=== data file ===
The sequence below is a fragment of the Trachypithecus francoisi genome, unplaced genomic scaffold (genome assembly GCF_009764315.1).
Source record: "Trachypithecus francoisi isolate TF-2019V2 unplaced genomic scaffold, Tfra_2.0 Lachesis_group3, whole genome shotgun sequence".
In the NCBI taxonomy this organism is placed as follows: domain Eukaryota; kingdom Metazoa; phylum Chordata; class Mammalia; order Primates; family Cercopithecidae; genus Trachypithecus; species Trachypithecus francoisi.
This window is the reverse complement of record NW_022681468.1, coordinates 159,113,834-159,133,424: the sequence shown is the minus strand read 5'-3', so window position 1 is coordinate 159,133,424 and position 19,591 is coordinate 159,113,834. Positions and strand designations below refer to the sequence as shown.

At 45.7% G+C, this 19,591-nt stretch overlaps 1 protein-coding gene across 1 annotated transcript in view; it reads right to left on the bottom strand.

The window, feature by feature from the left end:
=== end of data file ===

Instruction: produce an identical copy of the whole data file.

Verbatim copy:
The sequence below is a fragment of the Trachypithecus francoisi genome, unplaced genomic scaffold (genome assembly GCF_009764315.1).
Source record: "Trachypithecus francoisi isolate TF-2019V2 unplaced genomic scaffold, Tfra_2.0 Lachesis_group3, whole genome shotgun sequence".
In the NCBI taxonomy this organism is placed as follows: domain Eukaryota; kingdom Metazoa; phylum Chordata; class Mammalia; order Primates; family Cercopithecidae; genus Trachypithecus; species Trachypithecus francoisi.
This window is the reverse complement of record NW_022681468.1, coordinates 159,113,834-159,133,424: the sequence shown is the minus strand read 5'-3', so window position 1 is coordinate 159,133,424 and position 19,591 is coordinate 159,113,834. Positions and strand designations below refer to the sequence as shown.

At 45.7% G+C, this 19,591-nt stretch overlaps 1 protein-coding gene across 1 annotated transcript in view; it reads right to left on the bottom strand.

The window, feature by feature from the left end: